“I feel real good at welterweight. But who knows. I have to take care of business here in this fight,” Guerrero acknowledges. “If I do, then who knows? I want to be the best and in order to do that you have to fight the best. Right now I have Andre Berto in front of me, and that’s the next best opponent for me. All of the focus is on Berto and I have to take care of that.”
A win by Berto – and he’s a surprising 3-1 favorite in some circles – would muddy the waters a bit. Where Guerrero is at a size disadvantage, his ring return in July after a 15-month inactivity period gives him an edge in that department on Saturday.
Berto hasn’t fought since last September’s win over Jan Zaveck. That bout was his first since losing to Victor Ortiz earlier in the year. A rematch was planned twice this year, but pushed back due to injuries and then a failed random drug test by Berto.
A reinstatement hearing with the California State Athletic Commission helped clear the fighter’s name, one that Guerrero looks to add to his already impressive resume. From there, he hopes to once again pursue the sport’s big guns.
“My goal is to push it as far as I can push it and get the best fighters in the ring,” Guerrero states. “Right now my focus is on Andre Berto because if I don’t take care of Berto then it puts a stop on what we’re training for. We’re going pedal to the medal from start to finish. That’s the way I’m going to fight. We’re coming in hard.”
The past several months have also seen Guerrero talk hard. Once upon a time, he’d allow his promoters to handle his business and for his fists to do the talking, though he always longed for the biggest fights possible. The only difference between then and now is that he was no longer willing to settle for the fighters his handlers were able to put in front of him.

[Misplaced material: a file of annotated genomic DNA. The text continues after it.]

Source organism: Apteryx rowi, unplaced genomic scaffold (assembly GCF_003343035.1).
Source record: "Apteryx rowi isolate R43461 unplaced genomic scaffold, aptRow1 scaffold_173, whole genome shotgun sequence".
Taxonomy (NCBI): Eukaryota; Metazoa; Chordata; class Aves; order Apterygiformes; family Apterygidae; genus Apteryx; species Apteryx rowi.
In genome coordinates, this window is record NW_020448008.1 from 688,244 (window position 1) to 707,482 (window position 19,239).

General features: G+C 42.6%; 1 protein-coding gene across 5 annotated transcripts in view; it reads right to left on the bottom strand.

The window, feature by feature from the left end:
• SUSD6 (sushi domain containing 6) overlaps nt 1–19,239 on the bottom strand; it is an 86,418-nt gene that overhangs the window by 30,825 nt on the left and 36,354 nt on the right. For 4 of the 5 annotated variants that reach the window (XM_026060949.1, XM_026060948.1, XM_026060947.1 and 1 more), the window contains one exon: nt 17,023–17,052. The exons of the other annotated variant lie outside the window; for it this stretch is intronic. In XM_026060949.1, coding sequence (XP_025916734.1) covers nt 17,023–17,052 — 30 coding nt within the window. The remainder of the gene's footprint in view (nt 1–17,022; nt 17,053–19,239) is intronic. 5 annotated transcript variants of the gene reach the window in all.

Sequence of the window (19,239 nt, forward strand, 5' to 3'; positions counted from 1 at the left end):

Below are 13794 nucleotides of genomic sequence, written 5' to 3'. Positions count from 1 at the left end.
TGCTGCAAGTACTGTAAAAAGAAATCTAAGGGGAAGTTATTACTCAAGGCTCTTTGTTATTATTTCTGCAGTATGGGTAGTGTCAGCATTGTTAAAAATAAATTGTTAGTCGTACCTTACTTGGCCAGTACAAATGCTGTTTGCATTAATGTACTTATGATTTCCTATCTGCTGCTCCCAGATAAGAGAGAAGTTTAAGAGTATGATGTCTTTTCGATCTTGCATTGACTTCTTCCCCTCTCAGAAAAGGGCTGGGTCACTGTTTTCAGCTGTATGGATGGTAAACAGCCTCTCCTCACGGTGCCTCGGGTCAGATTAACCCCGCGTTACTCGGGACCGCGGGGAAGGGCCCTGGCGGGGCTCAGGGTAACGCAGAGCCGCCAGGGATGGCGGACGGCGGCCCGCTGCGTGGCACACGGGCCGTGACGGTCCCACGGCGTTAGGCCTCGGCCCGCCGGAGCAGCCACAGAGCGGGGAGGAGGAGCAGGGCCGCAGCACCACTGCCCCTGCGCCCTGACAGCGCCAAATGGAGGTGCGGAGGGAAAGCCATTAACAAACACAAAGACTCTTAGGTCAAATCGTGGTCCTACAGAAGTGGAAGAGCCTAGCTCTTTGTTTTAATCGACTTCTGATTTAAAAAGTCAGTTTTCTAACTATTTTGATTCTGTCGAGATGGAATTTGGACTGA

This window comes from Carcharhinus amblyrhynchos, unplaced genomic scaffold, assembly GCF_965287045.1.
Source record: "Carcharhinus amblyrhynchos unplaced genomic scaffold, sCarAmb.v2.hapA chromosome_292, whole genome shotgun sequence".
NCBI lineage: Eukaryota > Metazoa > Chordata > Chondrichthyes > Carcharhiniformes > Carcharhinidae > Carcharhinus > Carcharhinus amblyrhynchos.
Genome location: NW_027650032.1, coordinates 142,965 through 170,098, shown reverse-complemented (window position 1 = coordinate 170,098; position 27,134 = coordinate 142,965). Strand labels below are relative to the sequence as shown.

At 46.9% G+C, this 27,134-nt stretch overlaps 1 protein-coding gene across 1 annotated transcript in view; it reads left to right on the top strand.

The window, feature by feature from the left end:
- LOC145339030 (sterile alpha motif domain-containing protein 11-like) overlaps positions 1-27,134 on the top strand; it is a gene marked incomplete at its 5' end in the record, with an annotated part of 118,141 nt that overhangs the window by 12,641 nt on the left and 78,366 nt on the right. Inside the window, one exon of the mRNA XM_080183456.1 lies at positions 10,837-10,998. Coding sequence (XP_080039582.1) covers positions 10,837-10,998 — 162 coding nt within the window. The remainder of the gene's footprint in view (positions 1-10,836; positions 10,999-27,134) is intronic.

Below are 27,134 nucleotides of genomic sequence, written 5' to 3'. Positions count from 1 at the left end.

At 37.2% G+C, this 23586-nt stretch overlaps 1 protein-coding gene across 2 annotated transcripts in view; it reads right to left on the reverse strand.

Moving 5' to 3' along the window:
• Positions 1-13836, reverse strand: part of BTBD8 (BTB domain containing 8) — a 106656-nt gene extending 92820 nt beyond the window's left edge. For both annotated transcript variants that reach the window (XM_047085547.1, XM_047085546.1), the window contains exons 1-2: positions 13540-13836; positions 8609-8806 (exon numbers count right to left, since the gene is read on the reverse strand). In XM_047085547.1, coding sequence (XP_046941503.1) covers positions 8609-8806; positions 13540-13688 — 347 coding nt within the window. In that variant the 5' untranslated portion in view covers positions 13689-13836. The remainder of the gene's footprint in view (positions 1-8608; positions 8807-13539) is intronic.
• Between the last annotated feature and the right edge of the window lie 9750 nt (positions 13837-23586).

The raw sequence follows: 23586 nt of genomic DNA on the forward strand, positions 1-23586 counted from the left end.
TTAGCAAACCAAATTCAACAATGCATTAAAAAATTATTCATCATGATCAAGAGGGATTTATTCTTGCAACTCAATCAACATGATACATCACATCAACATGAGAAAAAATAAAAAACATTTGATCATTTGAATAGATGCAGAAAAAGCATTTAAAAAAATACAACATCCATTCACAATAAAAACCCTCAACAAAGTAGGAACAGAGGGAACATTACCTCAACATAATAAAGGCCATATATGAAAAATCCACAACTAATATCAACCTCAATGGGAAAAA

“I’m always feeling like that,” Guerrero admits. “The thing is, a lot of people seem befuddled because I’m speaking up. Before I just did my job and sat back, waiting for things to come my way. Unfortunately in this business, if you don’t talk then nothing gets done.
“I’m starting to speak up now. I’ve won six world championships (in four weight classes); it’s time to take that next step so I’ve called everyone out. Sometimes you have to step out of your comfort zone and make things happen.”
Stepping out of his comfort zone led him to the welterweight division earlier this year and again this weekend. Now it’s up to his fists to make the rest happen.
Jake Donovan is the Managing Editor of Boxingscene.com. Follow Jake on Twitter: @JakeNDaBox